By Bijan Razzaghi
The RAF is retiring the last of its Tornado IDS GR4s this year after 35 years of service. The aircraft replacing them is the F-35B Lightning II, while the Tornado ADV F-3 was replaced by the Eurofighter Typhoon in 2011. The F-35B can continue to provide the capabilities previously provided by the Tornado IDS while adding new capabilities that the RAF previously didn’t have.
The F-35B gives the RAF a stealth strike capability that the force did not have before. F-35Bs can perform Air Interdiction while remaining undetected. The F-35B can deploy two 1000lb GPS guided JDAMs or four 250lb SDBs. The aircraft can also cary two AIM-120 AMRAAM or AIM-132 ASSRAM air to air missiles in this configuration. This configuration is ideal for A2/AD environments.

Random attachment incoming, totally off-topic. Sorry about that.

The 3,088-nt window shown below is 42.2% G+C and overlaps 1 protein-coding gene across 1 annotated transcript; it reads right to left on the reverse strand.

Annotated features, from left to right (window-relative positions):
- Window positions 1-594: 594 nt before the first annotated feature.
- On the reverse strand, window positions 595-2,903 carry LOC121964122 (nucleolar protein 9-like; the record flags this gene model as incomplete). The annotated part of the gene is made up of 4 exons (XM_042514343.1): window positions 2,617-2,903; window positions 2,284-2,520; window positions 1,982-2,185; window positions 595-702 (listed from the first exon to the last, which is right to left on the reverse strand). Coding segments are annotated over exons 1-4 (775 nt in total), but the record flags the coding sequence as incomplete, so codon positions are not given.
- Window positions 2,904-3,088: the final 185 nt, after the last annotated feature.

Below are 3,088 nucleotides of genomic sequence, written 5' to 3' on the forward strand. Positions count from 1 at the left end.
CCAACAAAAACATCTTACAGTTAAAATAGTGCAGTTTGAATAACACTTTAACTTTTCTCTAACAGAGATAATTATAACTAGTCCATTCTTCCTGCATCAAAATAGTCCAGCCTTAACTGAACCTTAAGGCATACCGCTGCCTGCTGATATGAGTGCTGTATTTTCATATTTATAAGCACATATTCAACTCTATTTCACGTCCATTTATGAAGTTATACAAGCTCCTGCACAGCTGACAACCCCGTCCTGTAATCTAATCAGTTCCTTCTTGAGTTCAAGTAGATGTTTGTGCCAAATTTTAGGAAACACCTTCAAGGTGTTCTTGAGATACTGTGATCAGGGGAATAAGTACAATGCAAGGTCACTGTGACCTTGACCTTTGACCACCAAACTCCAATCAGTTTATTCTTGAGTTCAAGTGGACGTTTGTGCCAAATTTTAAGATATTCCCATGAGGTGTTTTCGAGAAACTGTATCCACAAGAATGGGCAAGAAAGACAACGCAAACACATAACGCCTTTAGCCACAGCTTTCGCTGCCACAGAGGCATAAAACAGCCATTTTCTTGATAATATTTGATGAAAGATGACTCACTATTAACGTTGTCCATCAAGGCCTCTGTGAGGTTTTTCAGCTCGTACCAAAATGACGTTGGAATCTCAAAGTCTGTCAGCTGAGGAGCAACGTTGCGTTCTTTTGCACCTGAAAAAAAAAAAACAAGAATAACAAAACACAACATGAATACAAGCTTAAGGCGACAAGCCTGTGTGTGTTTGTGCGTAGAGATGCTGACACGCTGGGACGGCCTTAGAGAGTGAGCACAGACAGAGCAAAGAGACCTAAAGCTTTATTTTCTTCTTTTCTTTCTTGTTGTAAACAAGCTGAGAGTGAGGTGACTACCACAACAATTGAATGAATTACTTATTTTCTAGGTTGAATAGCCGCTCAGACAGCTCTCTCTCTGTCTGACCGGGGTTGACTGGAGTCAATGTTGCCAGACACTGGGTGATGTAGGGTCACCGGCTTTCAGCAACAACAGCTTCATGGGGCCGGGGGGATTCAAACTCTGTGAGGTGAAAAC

For operations in undenied airspace the F-35B can cary up to 18,000 lbs or ordnance. This is just 1000 lbs less than the Tornado IDSs payload. Using external pylons F-35Bs can deploy Pave-way series Laser guided bombs, and JDAM series GPS guided bombs, Brimstone missiles can also be carried on these external pylons. The F-35Bs range of 1200 without external fuel tanks is another improvement over the Tornado IDS.
F-35Bs also offer a VTOL capability something the RAF previously didn’t have when they retired the Harrier GR-9 in 2009. The F-35Bs sensor fusion and HMDS allow for better situational awareness while operating in threat environments.
The RAF’s F-35Bs are set to be combat ready by end of this year, while the Royal Navy’s F-35s wont be until 2020.